By Claus Hetting, Wi-Fi NOW CEO & Chairman
In South Africa the poor pay nearly 100 times more for 1 GB of data compared to the rich. That was a key message delivered by Project Isizwe‘s COO Tim Genders and echoed by CEO Dudu Mkhwanazi at Wi-Fi NOW Africa in Johannesburg on November 27. Project Isizwe’s goal is to deliver free or very low-cost Wi-Fi ‘within walking distance’ of all South Africans.
It is a staggering and little-known fact that South Africa’s poor pay nearly 100 times more for the same Internet access product compared to the rich. The problem arises because pre-paid mobile data bundles in small denominations are exceedingly expensive on a per GB basis, said Project Isizwe’s COO Tim Genders at Wi-Fi NOW Africa.
“The cost of 1 GB of data may be a fraction or a few percent of monthly income for many more affluent South Africans, but for the poor it can be as high as 30% and simply out of reach,” said Tim Genders. Hence Project Isizwe’s gargantuan and ambitious goal is to deliver Internet access with free or very low-cost Wi-Fi ‘within walking distance’ of all South Africans.
The task is daunting on multiple levels but if anyone has the experience getting the approach and technology right, it would be Project Isizwe. The multi-award winning non-profit is the undisputed champion of African free Wi-Fi having delivered free Wi-Fi to the unconnected in the City of Tshwane (formerly known as Pretoria) since 2013. With the Tshwane network now handed over to the city to operate, Project Isizwe is blazing a new trail across the country.
“Data has become the raw material for developing people. More than half of our respondents in a recent survey say they want to use the Internet for school work,” said Tim Genders. He also said that free Wi-Fi is the great democratiser. “When folks are on the Internet, they don’t live in shacks any more – this is what our users tell us,” Genders said.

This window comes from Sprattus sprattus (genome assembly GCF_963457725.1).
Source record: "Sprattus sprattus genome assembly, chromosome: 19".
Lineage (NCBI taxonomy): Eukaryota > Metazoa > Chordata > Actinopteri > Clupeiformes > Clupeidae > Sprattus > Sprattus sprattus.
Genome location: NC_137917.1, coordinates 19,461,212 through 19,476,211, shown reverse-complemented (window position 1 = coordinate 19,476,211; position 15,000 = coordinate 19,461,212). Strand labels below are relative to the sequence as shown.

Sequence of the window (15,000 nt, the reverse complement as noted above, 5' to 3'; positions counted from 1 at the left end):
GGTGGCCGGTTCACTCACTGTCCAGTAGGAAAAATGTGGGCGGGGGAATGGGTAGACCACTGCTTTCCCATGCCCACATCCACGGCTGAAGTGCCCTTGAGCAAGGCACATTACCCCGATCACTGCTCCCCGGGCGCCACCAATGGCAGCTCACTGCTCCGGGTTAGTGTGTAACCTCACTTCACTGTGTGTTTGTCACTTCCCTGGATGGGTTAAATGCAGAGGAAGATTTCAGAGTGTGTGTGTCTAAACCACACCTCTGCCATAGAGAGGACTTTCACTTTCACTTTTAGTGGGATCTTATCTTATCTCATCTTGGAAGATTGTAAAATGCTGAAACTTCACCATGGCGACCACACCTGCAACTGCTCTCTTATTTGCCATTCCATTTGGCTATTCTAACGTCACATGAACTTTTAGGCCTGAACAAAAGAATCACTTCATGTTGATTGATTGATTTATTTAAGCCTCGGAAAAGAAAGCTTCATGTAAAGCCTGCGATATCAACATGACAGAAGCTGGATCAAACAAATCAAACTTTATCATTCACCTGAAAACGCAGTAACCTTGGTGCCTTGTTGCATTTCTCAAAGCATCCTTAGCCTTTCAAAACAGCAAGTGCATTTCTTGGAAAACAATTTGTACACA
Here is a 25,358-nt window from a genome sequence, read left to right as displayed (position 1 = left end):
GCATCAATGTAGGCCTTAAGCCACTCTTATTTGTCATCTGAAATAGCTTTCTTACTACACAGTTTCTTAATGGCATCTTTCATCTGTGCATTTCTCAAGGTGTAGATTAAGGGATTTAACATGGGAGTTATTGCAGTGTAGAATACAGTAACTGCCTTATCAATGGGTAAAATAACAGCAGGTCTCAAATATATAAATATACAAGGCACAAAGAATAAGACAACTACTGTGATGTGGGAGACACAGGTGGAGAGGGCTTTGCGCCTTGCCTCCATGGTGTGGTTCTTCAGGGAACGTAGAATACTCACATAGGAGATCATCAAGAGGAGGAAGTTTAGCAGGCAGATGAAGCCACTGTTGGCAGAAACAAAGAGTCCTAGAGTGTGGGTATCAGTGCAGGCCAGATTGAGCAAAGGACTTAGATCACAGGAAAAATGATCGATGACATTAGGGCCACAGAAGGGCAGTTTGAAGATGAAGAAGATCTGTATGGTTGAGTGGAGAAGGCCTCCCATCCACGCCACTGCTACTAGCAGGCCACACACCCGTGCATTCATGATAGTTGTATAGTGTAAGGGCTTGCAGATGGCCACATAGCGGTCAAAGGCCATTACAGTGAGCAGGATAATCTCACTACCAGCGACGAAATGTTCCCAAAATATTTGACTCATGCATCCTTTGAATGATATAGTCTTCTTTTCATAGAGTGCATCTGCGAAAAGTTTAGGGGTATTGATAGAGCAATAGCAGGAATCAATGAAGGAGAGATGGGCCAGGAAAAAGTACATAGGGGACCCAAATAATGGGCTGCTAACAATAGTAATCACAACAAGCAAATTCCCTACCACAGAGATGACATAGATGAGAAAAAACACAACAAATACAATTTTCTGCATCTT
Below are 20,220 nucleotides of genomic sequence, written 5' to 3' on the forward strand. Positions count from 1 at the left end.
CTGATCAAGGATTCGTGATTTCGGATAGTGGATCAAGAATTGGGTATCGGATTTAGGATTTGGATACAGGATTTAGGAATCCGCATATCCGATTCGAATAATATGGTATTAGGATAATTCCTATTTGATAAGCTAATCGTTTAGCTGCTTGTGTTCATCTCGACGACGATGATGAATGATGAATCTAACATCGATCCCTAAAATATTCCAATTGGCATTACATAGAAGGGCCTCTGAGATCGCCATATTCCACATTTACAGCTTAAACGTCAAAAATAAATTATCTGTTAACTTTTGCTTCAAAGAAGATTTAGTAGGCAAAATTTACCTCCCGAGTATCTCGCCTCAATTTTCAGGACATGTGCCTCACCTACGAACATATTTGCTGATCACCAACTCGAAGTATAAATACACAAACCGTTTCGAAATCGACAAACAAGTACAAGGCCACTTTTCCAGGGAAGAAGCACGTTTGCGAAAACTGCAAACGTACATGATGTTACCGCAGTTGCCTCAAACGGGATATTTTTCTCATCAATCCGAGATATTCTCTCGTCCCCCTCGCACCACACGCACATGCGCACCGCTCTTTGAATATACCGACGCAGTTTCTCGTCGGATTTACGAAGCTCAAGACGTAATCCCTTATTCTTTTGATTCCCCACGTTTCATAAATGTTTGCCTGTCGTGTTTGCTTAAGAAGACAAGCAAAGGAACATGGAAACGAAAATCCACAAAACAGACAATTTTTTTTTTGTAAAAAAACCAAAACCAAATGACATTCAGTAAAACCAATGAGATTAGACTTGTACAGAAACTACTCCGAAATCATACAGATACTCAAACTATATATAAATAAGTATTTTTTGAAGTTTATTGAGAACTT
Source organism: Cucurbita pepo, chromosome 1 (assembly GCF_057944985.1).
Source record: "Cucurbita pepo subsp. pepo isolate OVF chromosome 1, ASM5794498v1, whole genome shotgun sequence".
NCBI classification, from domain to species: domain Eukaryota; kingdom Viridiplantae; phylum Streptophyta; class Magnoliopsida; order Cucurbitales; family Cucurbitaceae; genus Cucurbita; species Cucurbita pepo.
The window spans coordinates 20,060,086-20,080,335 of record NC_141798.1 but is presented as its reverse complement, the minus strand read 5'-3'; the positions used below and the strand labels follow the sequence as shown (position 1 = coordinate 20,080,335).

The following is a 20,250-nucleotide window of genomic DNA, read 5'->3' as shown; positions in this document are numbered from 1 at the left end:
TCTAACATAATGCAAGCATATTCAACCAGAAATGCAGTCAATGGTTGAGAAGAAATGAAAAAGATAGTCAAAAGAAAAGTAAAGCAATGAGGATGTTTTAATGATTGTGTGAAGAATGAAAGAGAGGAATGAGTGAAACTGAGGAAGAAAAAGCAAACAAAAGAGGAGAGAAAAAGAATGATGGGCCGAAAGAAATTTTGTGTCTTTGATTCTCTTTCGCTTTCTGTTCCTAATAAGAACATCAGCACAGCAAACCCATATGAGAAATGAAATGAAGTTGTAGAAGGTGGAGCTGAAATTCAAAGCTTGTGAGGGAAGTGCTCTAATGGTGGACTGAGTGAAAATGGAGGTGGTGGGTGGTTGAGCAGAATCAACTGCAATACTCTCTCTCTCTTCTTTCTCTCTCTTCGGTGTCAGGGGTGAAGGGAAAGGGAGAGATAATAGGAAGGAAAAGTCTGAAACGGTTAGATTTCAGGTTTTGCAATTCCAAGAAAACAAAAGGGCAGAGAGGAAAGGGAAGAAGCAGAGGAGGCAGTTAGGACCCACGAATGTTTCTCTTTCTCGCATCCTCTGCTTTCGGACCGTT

Project Isizwe’s new approach to rolling out Wi-Fi is to involve sponsors and local ‘ambassadors’. Thus far various public and private organisations are successfully using Project Isizwe’s free Wi-Fi as a media channel – for example for a public program that warns youngsters against underage drinking.
In other cases private companies – such as Glenncore Mining – sponsor the service. In some areas Project Isizwe is working with local ISPs and progressive vendor Cambium Networks to deliver limited free Wi-Fi followed by low-cost access with paid vouchers, Genders explained. Meanwhile local Project Isizwe ‘ambassadors’ help to make sure that the equipment is working and that the community is engaged in making the most of the free connectivity opportunity.
Above all Project Isizwe is today a reflection of a new paradigm in public-private partnerships to extend the reach of the Internet. “We believe that bridging the digital divide isn’t the governments responsibility only and that corporate and civil society with the financial resources ought to pitch in. After all, once everyone is connected, the Fourth Industrial Revolution becomes a reality even for the marginalised communities,” said Dudu Mkhwanazi, CEO of Project Isizwe.
Above: Project Isizwe CEO Dudu Mkhwanazi (fourth from the left) at a Wi-Fi NOW Africa panel discussion on November 29, 2018. Other panelists (left to right): Marco de Ru of Miro, Independent consultant Ellie Hagopian, CTO & co-founder of TooMuchWiFi Jonathan Endersby.